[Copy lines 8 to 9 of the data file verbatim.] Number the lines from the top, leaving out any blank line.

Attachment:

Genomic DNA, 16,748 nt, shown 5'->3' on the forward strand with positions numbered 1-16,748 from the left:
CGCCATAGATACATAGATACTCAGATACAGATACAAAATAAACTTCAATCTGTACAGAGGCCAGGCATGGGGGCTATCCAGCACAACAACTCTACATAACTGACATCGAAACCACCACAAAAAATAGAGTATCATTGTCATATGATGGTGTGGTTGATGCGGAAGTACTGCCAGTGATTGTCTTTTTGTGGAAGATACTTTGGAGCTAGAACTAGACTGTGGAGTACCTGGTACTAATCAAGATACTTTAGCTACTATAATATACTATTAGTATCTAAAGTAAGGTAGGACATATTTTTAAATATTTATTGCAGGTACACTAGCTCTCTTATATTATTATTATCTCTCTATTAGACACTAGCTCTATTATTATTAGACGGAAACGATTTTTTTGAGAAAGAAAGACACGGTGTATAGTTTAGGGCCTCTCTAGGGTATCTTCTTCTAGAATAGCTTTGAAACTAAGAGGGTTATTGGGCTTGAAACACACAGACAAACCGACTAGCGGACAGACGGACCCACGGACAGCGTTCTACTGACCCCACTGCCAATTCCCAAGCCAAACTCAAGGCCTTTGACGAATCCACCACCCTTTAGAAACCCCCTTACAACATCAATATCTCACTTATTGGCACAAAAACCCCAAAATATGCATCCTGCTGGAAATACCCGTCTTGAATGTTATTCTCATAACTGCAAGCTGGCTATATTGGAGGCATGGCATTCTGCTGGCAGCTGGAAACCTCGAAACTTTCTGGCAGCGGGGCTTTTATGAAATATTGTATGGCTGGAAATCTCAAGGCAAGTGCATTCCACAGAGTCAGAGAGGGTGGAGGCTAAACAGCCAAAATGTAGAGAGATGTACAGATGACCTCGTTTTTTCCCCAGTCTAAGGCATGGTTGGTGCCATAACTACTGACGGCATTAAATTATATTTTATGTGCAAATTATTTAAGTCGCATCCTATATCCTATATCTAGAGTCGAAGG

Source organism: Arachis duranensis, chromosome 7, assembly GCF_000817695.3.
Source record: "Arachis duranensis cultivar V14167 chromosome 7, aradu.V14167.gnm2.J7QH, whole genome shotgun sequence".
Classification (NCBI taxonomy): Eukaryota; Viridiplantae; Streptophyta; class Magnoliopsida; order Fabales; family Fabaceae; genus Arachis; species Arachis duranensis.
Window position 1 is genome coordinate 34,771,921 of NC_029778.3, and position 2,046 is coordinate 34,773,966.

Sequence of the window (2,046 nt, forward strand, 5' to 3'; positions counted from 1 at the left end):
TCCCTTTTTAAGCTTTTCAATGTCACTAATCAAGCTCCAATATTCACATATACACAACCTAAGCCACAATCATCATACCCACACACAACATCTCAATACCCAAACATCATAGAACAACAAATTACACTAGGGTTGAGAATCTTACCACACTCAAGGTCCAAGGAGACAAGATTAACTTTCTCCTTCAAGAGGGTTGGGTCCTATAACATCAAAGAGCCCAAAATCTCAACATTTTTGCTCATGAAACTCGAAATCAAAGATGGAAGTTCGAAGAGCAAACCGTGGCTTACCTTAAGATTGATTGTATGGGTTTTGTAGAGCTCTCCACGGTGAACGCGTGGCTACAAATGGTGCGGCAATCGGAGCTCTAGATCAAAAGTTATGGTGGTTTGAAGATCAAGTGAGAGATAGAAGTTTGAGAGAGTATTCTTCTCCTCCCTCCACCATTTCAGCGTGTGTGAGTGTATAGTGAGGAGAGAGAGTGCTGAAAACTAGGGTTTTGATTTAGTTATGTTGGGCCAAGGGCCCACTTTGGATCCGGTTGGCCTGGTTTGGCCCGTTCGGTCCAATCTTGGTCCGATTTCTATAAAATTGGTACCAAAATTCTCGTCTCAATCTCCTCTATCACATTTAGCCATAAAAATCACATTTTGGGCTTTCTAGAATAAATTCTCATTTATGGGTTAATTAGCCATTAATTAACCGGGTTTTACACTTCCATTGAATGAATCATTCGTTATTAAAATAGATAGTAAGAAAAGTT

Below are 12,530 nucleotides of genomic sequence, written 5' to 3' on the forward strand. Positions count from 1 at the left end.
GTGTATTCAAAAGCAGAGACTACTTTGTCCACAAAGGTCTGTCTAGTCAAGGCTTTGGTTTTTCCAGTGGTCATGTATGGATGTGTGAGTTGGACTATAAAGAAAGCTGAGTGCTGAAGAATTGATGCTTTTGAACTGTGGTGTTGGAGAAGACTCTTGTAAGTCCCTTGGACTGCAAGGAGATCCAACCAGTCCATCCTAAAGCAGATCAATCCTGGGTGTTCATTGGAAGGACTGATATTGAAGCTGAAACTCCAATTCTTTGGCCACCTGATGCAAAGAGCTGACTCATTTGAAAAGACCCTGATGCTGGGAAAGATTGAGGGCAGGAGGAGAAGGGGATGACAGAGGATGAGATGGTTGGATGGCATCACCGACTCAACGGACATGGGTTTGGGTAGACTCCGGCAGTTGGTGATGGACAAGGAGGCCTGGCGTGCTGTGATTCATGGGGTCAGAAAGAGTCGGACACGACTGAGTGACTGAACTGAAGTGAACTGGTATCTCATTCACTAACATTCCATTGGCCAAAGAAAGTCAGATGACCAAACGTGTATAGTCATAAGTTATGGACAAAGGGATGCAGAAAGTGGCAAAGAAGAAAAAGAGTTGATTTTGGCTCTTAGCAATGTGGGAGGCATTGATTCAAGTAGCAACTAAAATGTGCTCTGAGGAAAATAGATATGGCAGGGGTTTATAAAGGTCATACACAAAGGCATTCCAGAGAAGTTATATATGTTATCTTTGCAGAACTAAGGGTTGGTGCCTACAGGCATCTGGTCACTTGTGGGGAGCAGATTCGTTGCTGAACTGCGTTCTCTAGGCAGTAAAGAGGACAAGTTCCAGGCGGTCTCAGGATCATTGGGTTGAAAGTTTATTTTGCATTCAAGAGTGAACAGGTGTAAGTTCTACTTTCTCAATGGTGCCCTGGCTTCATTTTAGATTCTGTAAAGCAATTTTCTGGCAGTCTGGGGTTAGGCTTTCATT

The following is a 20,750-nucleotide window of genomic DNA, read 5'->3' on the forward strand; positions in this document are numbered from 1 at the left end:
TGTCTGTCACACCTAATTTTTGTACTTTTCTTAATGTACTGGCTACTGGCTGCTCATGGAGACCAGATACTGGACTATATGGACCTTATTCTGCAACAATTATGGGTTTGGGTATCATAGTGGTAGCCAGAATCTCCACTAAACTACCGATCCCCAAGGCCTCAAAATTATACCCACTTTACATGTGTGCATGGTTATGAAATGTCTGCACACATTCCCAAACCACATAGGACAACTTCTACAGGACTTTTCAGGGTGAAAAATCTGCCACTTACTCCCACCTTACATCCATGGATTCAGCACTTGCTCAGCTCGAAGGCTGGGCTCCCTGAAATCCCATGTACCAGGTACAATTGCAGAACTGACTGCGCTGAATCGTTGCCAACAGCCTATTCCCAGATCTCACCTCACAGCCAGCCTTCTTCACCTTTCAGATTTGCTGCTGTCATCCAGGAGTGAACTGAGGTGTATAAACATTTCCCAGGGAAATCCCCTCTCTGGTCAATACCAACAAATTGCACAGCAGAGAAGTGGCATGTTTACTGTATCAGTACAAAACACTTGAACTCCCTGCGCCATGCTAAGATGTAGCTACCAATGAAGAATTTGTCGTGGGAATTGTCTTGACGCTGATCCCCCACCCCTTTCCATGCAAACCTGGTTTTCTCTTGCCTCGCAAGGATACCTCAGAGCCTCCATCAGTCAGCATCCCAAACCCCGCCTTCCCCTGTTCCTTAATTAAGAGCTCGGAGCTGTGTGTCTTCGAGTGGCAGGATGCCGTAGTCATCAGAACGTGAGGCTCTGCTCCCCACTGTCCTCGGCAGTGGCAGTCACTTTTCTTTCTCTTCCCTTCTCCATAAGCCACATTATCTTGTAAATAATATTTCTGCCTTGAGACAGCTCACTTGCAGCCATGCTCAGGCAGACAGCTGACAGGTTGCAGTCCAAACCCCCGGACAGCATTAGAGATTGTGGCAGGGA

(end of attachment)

TCCCTTTTTAAGCTTTTCAATGTCACTAATCAAGCTCCAATATTCACATATACACAACCTAAGCCACAATCATCATACCCACACACAACATCTCAATACCCAAACATCATAGAACAACAAATTACACTAGGGTTGAGAATCTTACCACACTCAAGGTCCAAGGAGACAAGATTAACTTTCTCCTTCAAGAGGGTTGGGTCCTATAACATCAAAGAGCCCAAAATCTCAACATTTTTGCTCATGAAACTCGAAATCAAAGATGGAAGTTCGAAGAGCAAACCGTGGCTTACCTTAAGATTGATTGTATGGGTTTTGTAGAGCTCTCCACGGTGAACGCGTGGCTACAAATGGTGCGGCAATCGGAGCTCTAGATCAAAAGTTATGGTGGTTTGAAGATCAAGTGAGAGATAGAAGTTTGAGAGAGTATTCTTCTCCTCCCTCCACCATTTCAGCGTGTGTGAGTGTATAGTGAGGAGAGAGAGTGCTGAAAACTAGGGTTTTGATTTAGTTATGTTGGGCCAAGGGCCCACTTTGGATCCGGTTGGCCTGGTTTGGCCCGTTCGGTCCAATCTTGGTCCGATTTCTATAAAATTGGTACCAAAATTCTCGTCTCAATCTCCTCTATCACATTTAGCCATAAAAATCACATTTTGGGCTTTCTAGAATAAATTCTCATTTATGGGTTAATTAGCCATTAATTAACCGGGTTTTACACTTCCATTGAATGAATCATTCGTTATTAAAATAGATAGTAAGAAAAGTT

Below are 12,530 nucleotides of genomic sequence, written 5' to 3' on the forward strand. Positions count from 1 at the left end.